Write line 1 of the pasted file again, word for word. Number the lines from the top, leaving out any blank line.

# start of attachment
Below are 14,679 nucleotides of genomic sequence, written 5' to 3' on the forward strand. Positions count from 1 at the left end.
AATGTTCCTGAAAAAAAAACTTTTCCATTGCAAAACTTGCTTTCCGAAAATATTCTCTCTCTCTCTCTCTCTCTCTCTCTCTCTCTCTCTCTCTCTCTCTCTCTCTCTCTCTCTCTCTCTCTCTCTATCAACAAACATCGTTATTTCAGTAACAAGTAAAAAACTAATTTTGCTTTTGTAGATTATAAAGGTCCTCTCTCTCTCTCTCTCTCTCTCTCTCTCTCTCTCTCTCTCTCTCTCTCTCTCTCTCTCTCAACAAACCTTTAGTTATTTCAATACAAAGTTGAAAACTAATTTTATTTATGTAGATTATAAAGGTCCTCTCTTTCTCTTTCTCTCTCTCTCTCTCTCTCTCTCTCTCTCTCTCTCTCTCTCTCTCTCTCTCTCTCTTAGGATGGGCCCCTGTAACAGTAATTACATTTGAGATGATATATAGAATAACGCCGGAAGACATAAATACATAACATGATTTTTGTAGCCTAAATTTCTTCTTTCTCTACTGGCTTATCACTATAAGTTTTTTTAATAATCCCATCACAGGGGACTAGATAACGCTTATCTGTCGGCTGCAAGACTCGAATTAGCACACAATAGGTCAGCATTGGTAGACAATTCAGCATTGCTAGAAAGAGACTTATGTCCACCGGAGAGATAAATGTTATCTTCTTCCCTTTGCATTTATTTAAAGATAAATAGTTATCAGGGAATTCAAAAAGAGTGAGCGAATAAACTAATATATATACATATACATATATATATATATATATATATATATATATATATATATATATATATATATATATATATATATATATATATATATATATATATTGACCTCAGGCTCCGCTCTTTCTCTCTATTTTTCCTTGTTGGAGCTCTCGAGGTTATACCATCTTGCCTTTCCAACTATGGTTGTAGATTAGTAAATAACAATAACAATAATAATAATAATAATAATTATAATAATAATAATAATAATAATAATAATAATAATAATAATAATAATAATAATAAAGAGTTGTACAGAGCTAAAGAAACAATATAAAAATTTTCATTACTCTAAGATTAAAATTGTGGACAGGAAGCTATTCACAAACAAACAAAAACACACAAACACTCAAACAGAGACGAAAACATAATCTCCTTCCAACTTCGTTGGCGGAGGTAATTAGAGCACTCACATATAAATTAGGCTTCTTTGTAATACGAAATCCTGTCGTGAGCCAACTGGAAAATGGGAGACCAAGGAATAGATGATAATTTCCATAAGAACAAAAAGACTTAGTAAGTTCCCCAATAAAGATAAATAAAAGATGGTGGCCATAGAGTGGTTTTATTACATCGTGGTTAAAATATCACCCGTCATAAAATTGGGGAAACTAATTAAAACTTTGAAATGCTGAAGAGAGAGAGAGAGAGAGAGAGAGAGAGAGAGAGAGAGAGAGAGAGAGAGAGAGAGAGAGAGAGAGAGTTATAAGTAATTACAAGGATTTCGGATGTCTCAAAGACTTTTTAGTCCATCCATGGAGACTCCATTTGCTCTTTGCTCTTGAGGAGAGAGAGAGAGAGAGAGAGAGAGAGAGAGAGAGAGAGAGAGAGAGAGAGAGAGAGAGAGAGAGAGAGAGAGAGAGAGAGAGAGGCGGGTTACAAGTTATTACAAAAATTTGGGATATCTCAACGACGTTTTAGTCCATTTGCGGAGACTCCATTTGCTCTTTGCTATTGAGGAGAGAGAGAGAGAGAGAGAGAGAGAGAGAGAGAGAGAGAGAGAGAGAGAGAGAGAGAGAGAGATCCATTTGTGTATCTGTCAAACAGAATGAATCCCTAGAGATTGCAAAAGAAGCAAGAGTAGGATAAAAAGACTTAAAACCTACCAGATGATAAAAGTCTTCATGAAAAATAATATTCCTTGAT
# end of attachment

Below are 14,679 nucleotides of genomic sequence, written 5' to 3' on the forward strand. Positions count from 1 at the left end.